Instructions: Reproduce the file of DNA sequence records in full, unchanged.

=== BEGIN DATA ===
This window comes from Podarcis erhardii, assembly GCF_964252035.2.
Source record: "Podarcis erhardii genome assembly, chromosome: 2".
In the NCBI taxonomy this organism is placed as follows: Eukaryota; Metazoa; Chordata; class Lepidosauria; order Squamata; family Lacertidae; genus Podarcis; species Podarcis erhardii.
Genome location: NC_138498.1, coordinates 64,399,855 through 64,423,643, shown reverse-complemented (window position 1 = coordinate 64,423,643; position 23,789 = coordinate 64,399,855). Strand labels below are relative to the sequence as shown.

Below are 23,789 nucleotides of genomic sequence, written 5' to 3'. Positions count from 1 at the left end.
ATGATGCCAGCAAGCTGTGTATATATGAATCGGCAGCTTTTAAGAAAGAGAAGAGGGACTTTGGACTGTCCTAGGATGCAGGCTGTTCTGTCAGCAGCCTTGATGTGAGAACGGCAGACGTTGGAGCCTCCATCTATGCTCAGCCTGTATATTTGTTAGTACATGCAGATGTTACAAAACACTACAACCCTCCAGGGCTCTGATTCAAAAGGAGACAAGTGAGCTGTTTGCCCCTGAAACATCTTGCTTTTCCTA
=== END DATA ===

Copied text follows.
This window comes from Podarcis erhardii, assembly GCF_964252035.2.
Source record: "Podarcis erhardii genome assembly, chromosome: 2".
In the NCBI taxonomy this organism is placed as follows: Eukaryota; Metazoa; Chordata; class Lepidosauria; order Squamata; family Lacertidae; genus Podarcis; species Podarcis erhardii.
Genome location: NC_138498.1, coordinates 64,399,855 through 64,423,643, shown reverse-complemented (window position 1 = coordinate 64,423,643; position 23,789 = coordinate 64,399,855). Strand labels below are relative to the sequence as shown.

Below are 23,789 nucleotides of genomic sequence, written 5' to 3'. Positions count from 1 at the left end.
ATGATGCCAGCAAGCTGTGTATATATGAATCGGCAGCTTTTAAGAAAGAGAAGAGGGACTTTGGACTGTCCTAGGATGCAGGCTGTTCTGTCAGCAGCCTTGATGTGAGAACGGCAGACGTTGGAGCCTCCATCTATGCTCAGCCTGTATATTTGTTAGTACATGCAGATGTTACAAAACACTACAACCCTCCAGGGCTCTGATTCAAAAGGAGACAAGTGAGCTGTTTGCCCCTGAAACATCTTGCTTTTCCTA